Adam Larson / Caustic Logic
[USS Liberty series]
July 8 2009, last update 7/31
Apparently spurred by the Bamford/Nowicki revalations about recorded intercepts of the Liberty attack (as covered in part two), Judge A. Jay Cristol moved to have any such tapes declassified, He was probably confident they would show what he knew the IDF communications to show (as covered in part three) – the attackers had no idea they were attacking an American vessel, and all IDF parties missed the U.S. flag until well after they had stopped “screwing her.” Cristol filed a FOIA request with the National Security Agency (NSA) in April 2001 for release of any transmissions, on the day of the attack, to or from USS Liberty, USS Amberjack (submarine, long story), or the EC-121 everyone was talking about at the time. 
The judge gave them nearly two years before deciding the agency had “failed to comply” and he launched a lawsuit, via the U.S. District Court for Southern Florida, in January 2003.  This was sufficient to jar things loose; after a brief back-and-forth over details of the request, successful declassification was announced by the NSA’s Director of Policy on July 2 2003. Searches for the first two, anything from the ephemeral Amberjack or from spy ship Liberty (verified to be near the attack) revealed “no records responsive.” However the then-secret agency did manage to gather some intel from the plane, on tapes they still had around. These were declassified, and sent to Cristol in original audio and translated transcripts.  These amazing primary source materials arrived only after his book had been printed, but he was missing less than you might think - the 2003 release is far more noteworthy for what it doesn’t clarify than what it does.
THE CONTENTS: REALITY OR RITUAL?
The tapes are of voice communications, in Hebrew, and cover the time frame 1429 to 1519 local time. The start point of 2:29pm is about 15 minutes after the air attackers left, and six minutes before the MTBs fired their torpedoes. Thus it starts within “the attack” time span, and ends at 15:19, a few minutes after the flag was reported by the helicopters. The 50 minutes of audio between is only of talk between the “Super Frelon” helicopters and their IAF controllers at Hazor Airfield. These two birds were never involved in the attack and only arrived well after it was done to assess the situation and offer any help needed (opinions on the type of "help" intended differ). Most of the intercept is long, dull stretches of “are we there yet?” “Where are you?” “We’re over here” type chatter. Both audio (.wav) and transcripts (.pdf) are available for download here.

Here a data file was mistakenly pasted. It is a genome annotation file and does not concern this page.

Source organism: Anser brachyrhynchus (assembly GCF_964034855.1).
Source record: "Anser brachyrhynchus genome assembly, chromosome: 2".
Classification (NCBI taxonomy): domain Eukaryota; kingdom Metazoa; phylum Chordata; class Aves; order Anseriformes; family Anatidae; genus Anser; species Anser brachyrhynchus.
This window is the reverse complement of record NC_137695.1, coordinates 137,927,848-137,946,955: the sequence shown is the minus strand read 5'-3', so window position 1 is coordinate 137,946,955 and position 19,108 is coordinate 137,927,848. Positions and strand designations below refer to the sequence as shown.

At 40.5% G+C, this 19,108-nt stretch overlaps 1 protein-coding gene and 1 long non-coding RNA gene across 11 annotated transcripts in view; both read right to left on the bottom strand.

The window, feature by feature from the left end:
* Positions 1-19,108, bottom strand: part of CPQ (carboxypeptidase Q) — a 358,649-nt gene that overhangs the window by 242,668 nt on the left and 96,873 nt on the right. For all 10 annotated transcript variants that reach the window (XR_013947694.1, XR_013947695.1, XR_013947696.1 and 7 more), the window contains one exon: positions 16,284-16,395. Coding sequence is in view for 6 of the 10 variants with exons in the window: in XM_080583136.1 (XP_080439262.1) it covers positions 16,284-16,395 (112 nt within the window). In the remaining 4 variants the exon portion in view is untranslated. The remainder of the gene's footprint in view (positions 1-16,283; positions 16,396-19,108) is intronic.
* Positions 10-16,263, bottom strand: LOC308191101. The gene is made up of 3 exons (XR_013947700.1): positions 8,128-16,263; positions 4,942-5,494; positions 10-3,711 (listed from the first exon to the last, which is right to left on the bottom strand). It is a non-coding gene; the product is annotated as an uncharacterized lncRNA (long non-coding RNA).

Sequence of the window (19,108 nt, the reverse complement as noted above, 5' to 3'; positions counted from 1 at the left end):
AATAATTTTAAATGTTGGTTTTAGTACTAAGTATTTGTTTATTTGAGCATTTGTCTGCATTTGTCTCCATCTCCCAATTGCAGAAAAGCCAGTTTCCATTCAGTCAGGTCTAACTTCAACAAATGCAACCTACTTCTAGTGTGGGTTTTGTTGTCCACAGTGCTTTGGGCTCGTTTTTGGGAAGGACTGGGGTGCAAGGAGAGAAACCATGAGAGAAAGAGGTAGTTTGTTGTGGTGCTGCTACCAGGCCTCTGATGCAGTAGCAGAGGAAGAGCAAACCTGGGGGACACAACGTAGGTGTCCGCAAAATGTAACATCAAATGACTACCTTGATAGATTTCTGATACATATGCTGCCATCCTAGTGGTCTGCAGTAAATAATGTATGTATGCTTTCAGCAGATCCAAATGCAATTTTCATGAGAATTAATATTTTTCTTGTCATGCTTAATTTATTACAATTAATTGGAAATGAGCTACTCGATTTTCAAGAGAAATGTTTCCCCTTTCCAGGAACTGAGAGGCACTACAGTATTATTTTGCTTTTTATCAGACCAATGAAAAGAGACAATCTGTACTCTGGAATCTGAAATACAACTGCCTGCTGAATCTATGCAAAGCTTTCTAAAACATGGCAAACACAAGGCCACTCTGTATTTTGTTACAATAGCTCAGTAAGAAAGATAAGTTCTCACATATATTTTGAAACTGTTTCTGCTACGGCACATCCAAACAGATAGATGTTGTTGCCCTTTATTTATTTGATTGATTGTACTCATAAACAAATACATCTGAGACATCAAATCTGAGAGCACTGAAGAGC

The tapes do show, on this limited level, an apparent confusion about the nationality of the crew, perhaps reflecting the back-and-forth between the "hunches" of some and the heedlessness of others. En route Hazor tells them the target is an Egyptian warship, and then and Egyptian supply ship. Then some doubt becomes evident just before they got on the scene; since there was supposedly “no flag on her!” it was to imperative to figure out where they came from. It was decided that only pulling survivors from the water or landing on the ship and interrogating them would do, and both options were discussed. English or Arabic were the specified languages to listen for. Someone was always wondering about "Americans," even though they supposedly had no reason to (see hunch link and part three) until after the flag was seen. But here it starts just before.
Upon arrival, the first helicopter reports the hull number again as “CTR-5” (which still meant "noting") and no visible flag, while the second apparently reported the American flag. This must occur somewhere a little before 15:12 (around 22:50 in the audio of tape 105). Although he’s present earlier describing the scene, and does seem to confirm with the controller after this, the pilot is not to be heard actually reporting a flag, on the audio or paper versions. Preceding the flag talk is at least two minutes of the controller talking one-way with no audible input from the helicopters. At 13:10:06 he warns the pilots to “watch out for the mast there,” which is where the flag should be seen. No response. Twenty seconds later he tells the lead pilot “take 810 with you, you’re both returning home.” Again no pilot response is heard. Thirty-six seconds later Hazor says, per the transcript:
13:12:03 Hazor: RGR, QSL, I understand.
13:12:08 Hazor: RGR, understand. Did you clearly identify an American flag?
13:12:13 Hazor: Thanks (Toda), stay over the area for now.
After an eight-second pause, the pilots finally pipe in, with the distinctive “choppy” chopper signal.
13:12:21 Pilot: [unknown statement, 3 sec, transcribed as “(CL)”]
13:12:31 Pilot: [unknown question, 1.5 sec, as “(CL)”]
13:12:36 Hazor: [answer, question, as “(CL)”]
13:12:40 Pilot: [short answer, not transcribed]
13:12:41 Hazor: They request that you make another pass and check once again whether it is really an American flag.